See also: calçar

English edit

Etymology 1 edit

From the Italian calcara (lime-kiln).

Noun edit

calcar (plural calcars)

  1. A small oven or furnace, used for the calcination of sand and potash, and converting them into frit.
Related terms edit

Etymology 2 edit

From the Latin calcar (spur).

Noun edit

calcar (plural calcars)

  1. (botany, anatomy) A spur-like projection.
Derived terms edit
Related terms edit

Asturian edit

Etymology edit

From Latin calcāre, present active infinitive of calcō.

Verb edit

calcar (first-person singular indicative present calco, past participle calcáu)

  1. to press, push
  2. to hit, strike

Conjugation edit

Galician edit

Etymology edit

From Latin calcāre (to press), present active infinitive of calcō.

Pronunciation edit

Verb edit

calcar (first-person singular present calco, first-person singular preterite calquei, past participle calcado)

  1. to press
  2. to trample

Conjugation edit

Derived terms edit

Related terms edit

References edit

  • calc” in Xavier Varela Barreiro & Xavier Gómez Guinovart: Corpus Xelmírez - Corpus lingüístico da Galicia medieval. SLI / Grupo TALG / ILG, 2006–2018.
  • calcar” in Dicionario de Dicionarios da lingua galega, SLI - ILGA 2006–2013.
  • calcar” in Dicionario da Real Academia Galega, Royal Galician Academy.
  • calcar” in Tesouro informatizado da lingua galega. Santiago: ILG.
  • calcar” in Álvarez, Rosario (coord.): Tesouro do léxico patrimonial galego e portugués, Santiago de Compostela: Instituto da Lingua Galega.

Latin edit

Etymology edit

Possibly from an extension of the Proto-Indo-European *(s)kel- (heel). Cognate of calx, calcō.

Pronunciation edit

Noun edit

calcar n (genitive calcāris); third declension

  1. spur (equestrian, or of a cock)
  2. (figuratively) incitement, stimulus

Declension edit

Third-declension noun (neuter, “pure” i-stem).

Case Singular Plural
Nominative calcar calcāria
Genitive calcāris calcārium
Dative calcārī calcāribus
Accusative calcar calcāria
Ablative calcārī calcāribus
Vocative calcar calcāria

Descendants edit

  • English: calcar

References edit

  • calcar”, in Charlton T. Lewis and Charles Short (1879) A Latin Dictionary, Oxford: Clarendon Press
  • calcar”, in Charlton T. Lewis (1891) An Elementary Latin Dictionary, New York: Harper & Brothers
  • calcar in Gaffiot, Félix (1934) Dictionnaire illustré latin-français, Hachette.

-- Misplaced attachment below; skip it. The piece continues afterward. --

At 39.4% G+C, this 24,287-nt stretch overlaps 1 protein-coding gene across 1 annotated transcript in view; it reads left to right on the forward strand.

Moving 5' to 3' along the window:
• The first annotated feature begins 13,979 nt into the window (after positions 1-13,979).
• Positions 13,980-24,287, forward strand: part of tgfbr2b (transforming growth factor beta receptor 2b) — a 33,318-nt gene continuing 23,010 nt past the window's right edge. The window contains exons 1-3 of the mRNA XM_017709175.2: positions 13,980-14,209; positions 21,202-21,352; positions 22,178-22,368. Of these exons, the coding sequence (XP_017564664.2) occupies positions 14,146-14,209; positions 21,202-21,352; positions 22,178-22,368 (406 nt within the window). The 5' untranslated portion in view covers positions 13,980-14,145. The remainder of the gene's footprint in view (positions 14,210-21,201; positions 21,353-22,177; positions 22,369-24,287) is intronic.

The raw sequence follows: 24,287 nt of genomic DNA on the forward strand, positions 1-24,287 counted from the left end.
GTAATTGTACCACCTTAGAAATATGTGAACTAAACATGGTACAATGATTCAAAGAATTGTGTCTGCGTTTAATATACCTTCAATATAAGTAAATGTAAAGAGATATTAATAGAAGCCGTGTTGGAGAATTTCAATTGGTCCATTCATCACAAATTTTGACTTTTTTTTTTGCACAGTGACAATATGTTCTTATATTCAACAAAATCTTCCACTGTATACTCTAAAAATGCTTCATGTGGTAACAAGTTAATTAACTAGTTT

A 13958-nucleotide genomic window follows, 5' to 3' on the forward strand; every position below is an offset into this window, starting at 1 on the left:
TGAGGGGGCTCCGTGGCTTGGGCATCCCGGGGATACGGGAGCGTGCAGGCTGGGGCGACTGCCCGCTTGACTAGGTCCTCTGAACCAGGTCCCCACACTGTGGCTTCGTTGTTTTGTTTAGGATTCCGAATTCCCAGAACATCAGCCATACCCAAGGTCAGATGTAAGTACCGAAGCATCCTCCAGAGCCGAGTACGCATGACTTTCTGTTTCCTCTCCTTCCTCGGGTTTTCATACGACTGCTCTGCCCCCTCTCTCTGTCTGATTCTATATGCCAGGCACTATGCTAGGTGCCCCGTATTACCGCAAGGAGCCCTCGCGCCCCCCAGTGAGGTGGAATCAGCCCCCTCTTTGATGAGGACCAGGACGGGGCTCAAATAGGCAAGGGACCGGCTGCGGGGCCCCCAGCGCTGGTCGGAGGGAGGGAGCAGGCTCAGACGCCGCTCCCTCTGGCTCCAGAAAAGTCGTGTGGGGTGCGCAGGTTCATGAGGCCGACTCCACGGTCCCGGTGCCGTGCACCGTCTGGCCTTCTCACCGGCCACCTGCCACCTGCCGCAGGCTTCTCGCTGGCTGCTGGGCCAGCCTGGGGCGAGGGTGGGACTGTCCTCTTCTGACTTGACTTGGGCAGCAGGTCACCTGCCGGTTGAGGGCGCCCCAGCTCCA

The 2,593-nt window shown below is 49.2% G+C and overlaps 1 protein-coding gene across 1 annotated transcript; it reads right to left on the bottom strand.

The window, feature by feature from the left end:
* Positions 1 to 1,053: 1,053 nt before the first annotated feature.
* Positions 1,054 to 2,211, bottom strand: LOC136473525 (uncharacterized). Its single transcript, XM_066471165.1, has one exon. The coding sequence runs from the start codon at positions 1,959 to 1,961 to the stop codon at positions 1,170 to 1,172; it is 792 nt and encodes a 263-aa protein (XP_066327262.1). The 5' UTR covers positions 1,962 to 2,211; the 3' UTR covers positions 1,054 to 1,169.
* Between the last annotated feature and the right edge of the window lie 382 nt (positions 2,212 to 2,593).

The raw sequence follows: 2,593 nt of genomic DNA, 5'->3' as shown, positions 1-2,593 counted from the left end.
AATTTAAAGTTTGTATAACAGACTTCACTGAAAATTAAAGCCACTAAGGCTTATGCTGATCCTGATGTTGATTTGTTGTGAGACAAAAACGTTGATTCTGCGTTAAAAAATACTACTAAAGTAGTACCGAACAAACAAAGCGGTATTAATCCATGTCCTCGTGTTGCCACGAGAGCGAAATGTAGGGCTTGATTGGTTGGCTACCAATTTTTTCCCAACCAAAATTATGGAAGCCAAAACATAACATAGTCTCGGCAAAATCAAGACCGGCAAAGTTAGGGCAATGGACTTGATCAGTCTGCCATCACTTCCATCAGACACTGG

• Carl Meißner; Henry William Auden (1894) Latin Phrase-Book[1], London: Macmillan and Co.
    • to put spurs to a horse: calcaribus equum concitare
  • calcar”, in Harry Thurston Peck, editor (1898) Harper's Dictionary of Classical Antiquities, New York: Harper & Brothers
  • calcar”, in William Smith et al., editor (1890) A Dictionary of Greek and Roman Antiquities, London: William Wayte. G. E. Marindin
  • New Latin Grammar, Allen and Greenough, 1903.

Portuguese edit

Etymology edit

From Latin calcāre.

Pronunciation edit

 
 
  • (Portugal) IPA(key): /kalˈkaɾ/ [kaɫˈkaɾ]
    • (Southern Portugal) IPA(key): /kalˈka.ɾi/ [kaɫˈka.ɾi]

  • Hyphenation: cal‧car

Verb edit

calcar (first-person singular present calco, first-person singular preterite calquei, past participle calcado)

  1. to trample, to crush
  2. to press (grapes, etc.)
  3. (figuratively) to humiliate, to subjugate
  4. (Can we verify(+) this sense?) (transitive) to base a work on (a previous one)
  5. (Can we verify(+) this sense?) (transitive) to copy a work

Usage notes edit

Conjugation edit

Related terms edit

Noun edit

calcar m (plural calcares)

  1. (botany) spur
  2. (zoology) in arthropods, a mobile process similar to a spike
  3. (zoology) in certain insects, the strongest spur located in the tibia

Romanian edit

Etymology edit

Borrowed from French calcaire, from Latin calcarius.

Pronunciation edit

  • IPA(key): /kalˈkar/, /ˈkal.kar/

Noun edit

calcar n (plural calcare)

  1. limestone
    Synonym: piatră-de-var

Declension edit

Derived terms edit

Spanish edit

Pronunciation edit

  • IPA(key): /kalˈkaɾ/ [kalˈkaɾ]
  • Rhymes: -aɾ
  • Syllabification: cal‧car

Etymology 1 edit

Inherited from Latin calcāre.

Verb edit

calcar (first-person singular present calco, first-person singular preterite calqué, past participle calcado)

  1. to trace, copy (copy by means of carbon paper or tracing paper)
  2. to trample
Conjugation edit
Related terms edit

Etymology 2 edit

Noun edit

calcar m (plural calcares)

  1. (anatomy, botany) calcar (a spur-like projection)
Derived terms edit

Further reading edit